The Cricketer is a monthly English cricket magazine providing writing and photography from international, county and club cricket.

The Cricketer
EditorHuw Turbervill
Circulation22,000 (2014)
PublisherThe Cricketer Publishing Ltd
FounderSir Pelham Warner
First issue30 April 1921 (1921-04-30)[1]
CountryUnited Kingdom
Based inLondon



The magazine was founded in 1921 by Sir Pelham Warner, an ex-England captain turned cricket writer. Warner edited the magazine until 1963. Later editors included E. W. Swanton, Christopher Martin-Jenkins, Reg Hayter and Simon Hughes.

The magazine is responsible for the National Village Cup, an annual competition between village cricket sides, with the final played at Lord's. It devised the Cricketer Cup competition for old boys' teams from the public schools, which began with 16 teams in 1967 and has since expanded.[2]

It also publishes an annual schools' guide, featuring the best 100 secondary, 50 primary and 20 girls' schools for cricket.

For many years from the 1960s it was owned and run by the Brocklehurst family. Former Somerset captain Ben was in charge, with his wife Belinda and son Tim key players in the magazine's history. After surviving for over 80 years as an independent publication, the magazine was then purchased by Wisden, which merged it in 2003 with Wisden Cricket Monthly. A new magazine called The Wisden Cricketer enjoyed some success under the editorship of John Stern over the next eight years. In December 2010, a private equity company called Test Match Extra Ltd – which owned and ran a cricket website of the same name – bought the magazine from the then owners BSkyB.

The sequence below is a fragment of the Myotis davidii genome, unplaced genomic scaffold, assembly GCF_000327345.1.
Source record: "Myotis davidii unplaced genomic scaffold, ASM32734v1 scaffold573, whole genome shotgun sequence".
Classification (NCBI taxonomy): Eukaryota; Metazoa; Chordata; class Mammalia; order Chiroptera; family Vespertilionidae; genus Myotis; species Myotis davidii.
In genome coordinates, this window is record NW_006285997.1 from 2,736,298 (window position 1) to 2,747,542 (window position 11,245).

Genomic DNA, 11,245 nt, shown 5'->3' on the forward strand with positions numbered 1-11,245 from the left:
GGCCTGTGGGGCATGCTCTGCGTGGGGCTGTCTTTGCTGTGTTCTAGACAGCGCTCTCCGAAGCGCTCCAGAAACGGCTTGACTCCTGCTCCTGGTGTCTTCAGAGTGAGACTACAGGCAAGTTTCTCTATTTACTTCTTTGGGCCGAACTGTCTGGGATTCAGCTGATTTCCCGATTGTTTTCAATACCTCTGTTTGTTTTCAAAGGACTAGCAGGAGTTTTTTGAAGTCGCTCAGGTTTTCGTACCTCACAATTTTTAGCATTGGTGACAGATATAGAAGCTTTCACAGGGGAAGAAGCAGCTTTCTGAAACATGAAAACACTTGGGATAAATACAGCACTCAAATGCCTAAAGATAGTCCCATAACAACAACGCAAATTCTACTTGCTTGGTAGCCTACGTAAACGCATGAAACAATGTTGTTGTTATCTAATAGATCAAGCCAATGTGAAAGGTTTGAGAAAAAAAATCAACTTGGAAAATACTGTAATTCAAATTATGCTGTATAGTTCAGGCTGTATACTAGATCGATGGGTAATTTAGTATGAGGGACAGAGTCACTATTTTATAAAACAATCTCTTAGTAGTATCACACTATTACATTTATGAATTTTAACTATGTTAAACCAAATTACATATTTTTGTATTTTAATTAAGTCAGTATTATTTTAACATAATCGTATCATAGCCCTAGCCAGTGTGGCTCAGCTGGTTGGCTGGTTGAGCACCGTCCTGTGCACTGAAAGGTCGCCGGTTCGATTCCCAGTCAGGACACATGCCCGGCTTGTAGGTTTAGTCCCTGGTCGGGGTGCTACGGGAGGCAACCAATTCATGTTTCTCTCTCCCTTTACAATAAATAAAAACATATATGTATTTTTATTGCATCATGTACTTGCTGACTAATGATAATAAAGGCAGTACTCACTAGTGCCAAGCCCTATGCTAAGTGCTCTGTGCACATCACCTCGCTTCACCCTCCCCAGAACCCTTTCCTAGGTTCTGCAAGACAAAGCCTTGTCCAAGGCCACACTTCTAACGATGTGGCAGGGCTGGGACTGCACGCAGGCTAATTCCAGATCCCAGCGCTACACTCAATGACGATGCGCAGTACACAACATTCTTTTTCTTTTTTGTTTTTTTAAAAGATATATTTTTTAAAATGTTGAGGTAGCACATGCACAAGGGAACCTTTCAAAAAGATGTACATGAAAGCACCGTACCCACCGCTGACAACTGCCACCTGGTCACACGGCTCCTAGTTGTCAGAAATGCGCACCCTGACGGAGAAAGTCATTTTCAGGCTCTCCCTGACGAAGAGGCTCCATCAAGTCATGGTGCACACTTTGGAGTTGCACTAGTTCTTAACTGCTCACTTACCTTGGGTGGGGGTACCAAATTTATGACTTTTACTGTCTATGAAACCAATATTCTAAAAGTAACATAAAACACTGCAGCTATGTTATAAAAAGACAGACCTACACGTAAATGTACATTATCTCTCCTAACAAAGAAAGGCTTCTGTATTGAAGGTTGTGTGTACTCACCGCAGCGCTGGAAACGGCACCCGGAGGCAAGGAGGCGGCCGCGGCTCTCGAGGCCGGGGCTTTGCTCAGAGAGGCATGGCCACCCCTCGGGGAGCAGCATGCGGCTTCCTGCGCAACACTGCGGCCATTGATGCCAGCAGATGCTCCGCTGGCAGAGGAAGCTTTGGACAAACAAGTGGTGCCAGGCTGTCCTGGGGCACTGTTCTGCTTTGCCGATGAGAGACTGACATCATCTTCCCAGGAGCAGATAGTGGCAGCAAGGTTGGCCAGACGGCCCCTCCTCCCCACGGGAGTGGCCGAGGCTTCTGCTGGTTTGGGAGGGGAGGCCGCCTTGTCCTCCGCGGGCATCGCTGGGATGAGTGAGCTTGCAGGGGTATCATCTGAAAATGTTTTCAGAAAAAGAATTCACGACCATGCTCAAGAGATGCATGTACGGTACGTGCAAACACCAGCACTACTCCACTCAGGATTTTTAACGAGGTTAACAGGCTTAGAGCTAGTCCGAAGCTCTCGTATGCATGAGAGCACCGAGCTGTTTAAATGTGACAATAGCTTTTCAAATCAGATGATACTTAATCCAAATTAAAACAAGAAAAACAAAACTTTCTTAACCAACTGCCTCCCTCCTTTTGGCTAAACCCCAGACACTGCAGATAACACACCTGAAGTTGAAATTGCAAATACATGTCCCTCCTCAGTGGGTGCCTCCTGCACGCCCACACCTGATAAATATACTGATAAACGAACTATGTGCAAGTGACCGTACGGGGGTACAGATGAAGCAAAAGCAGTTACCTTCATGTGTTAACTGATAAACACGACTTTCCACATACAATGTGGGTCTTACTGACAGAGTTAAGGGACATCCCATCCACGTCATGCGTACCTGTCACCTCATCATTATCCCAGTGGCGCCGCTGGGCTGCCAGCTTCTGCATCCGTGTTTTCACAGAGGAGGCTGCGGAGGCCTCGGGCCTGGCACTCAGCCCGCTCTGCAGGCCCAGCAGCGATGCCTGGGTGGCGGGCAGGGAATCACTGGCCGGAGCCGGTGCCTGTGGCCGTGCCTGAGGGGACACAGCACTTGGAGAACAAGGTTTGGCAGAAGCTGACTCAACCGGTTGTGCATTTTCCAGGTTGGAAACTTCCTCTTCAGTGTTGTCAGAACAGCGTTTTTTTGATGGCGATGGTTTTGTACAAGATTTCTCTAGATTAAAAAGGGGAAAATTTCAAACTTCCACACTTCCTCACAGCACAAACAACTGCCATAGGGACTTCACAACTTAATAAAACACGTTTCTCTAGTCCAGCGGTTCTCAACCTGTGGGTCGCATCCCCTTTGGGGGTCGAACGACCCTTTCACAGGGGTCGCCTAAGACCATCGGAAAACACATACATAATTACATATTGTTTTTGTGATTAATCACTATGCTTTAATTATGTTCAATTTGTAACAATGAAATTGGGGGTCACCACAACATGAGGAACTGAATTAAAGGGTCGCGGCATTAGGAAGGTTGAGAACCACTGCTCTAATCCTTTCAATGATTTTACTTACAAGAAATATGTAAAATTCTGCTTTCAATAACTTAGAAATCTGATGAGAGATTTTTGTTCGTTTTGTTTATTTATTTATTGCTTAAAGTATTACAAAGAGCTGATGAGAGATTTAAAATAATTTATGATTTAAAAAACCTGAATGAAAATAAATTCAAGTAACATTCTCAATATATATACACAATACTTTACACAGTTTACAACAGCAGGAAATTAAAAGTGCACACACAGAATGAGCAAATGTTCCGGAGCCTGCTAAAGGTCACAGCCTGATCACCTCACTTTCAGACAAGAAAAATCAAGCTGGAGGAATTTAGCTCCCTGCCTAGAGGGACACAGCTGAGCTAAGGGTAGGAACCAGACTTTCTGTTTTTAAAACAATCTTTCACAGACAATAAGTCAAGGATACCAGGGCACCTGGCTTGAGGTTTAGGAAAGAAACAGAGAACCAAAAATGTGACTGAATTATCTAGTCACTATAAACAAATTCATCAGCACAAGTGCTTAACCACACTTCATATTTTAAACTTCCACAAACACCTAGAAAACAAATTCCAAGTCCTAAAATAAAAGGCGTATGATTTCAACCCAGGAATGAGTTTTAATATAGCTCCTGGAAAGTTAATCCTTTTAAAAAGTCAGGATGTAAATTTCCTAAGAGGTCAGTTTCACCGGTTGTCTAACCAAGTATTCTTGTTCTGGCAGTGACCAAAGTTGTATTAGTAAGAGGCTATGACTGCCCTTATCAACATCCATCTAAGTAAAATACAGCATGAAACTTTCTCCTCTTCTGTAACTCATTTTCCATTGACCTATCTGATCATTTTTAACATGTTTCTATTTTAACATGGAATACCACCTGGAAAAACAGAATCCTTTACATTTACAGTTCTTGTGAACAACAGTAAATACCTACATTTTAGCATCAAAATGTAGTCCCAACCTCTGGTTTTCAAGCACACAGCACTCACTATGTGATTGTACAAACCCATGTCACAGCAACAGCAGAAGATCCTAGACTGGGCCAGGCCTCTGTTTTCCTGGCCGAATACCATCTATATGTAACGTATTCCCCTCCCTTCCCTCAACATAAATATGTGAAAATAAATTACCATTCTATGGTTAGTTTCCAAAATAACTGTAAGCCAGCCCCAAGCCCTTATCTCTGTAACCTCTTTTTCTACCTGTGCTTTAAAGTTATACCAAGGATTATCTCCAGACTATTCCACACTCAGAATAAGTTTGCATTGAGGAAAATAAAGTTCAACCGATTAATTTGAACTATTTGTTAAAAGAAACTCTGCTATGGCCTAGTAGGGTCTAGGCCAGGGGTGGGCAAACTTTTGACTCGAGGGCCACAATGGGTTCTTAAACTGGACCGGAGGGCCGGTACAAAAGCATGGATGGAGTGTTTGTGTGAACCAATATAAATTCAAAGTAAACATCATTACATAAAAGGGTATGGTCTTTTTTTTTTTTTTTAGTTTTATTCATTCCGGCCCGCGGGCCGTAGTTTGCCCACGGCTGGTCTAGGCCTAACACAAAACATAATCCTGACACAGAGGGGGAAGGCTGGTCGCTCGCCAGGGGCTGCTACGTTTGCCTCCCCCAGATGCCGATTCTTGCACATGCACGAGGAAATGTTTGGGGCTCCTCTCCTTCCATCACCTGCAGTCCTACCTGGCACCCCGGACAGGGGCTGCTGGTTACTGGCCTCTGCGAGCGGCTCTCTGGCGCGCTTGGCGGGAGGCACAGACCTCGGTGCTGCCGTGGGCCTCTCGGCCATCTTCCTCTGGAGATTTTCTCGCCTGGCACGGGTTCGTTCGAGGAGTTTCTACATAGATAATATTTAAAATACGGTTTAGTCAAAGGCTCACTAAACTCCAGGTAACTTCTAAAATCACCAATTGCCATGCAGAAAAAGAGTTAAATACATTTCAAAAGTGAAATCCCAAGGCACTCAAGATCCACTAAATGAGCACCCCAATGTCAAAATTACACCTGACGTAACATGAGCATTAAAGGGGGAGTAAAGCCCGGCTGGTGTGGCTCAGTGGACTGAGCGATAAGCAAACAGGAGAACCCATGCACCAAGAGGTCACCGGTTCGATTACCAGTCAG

TME are a group of business people who share a passion for cricket. Neil Davidson, the former chair of Leicestershire CCC, chairs the TME board; shareholders include The Rt Hon Lord Marland, Marie Melnyk and Nigel Peet.

In May 2011, the magazine dropped 'Wisden' from the masthead and became The Cricketer (in association with Wisden). Stern left as editor later that month.[3]

Andrew Miller joined as editor in January 2012, with former Nottinghamshire cricketer Andy Afford appointed as publishing director. Afford soon took on the role of managing director and when Miller departed, Simon Hughes, a former Middlesex and Durham bowler, and Channel 4's The Analyst, became the title's editor-at-large from 1 September 2014. Supporting the appointment of Hughes, Alec Swann joined as head of editorial planning and production after four-and-a-half years with the Northamptonshire Evening Telegraph. However, when Hughes became the magazine's full editor with effect from the April 2016 edition, Swann was no longer involved with the publication.[4] Huw Turbervill worked with Hughes as managing editor of the magazine.[5]

In 2021 The Cricketer celebrated its centenary, with a decade-by-decade history published on a monthly basis.

In November 2021, Huw Turbervill became editor of the magazine. James Coyne is deputy editor. Geoff Barton is art director. Jim Hindson, the former Nottinghamshire spin bowler, is the commercial director of the business. Sam Morshead is in charge of The Cricketer's digital journalism. It won the Outstanding Online Coverage of Domestic Cricket award at the ECB Domestic Journalism Awards for four years in a row, from 2019–2022.

The Cricketer is the world best-selling cricket title, with an ABC-audited circulation of 22,000.[citation needed] It is available in digital format for mobile and tablet devices via iTunes, Google Play and publishing platforms.[citation needed]

The Cricketer Publishing Limited owns The Cricketer, along with other assets that include CricketArchive, The National Village Cup, and[citation needed]


  1. ^ Warner, P. F. (1981). "The year it all began". In Hayter, Reg (ed.). The Best of The Cricketer, 1921-1981: The Sixtieth Anniversary Selection. London: Cassell. pp. 1–2. ISBN 0304307009.
  2. ^ A. S. R. Winlaw, "A new venture for old boys", The Cricketer, Spring Annual 1967, pp. 101–2
  3. ^ "Stern signs up to write for All Out Cricket magazine". Sports Journalists' Association. 27 March 2012. Retrieved 25 March 2017.
  4. ^ "Rob Bagchi, David Hopps, Huw Turbervill, Tim Wigmore with Nick Ahad – The T20 Revolution". Bradford Literature Festival. Retrieved 25 May 2020.
  5. ^ Grosvenor, Gavin (25 November 2021). "Five years not out – Shropshire college retains status for cricket excellence". Oswestry and Border Counties Advertizer. Retrieved 26 November 2021.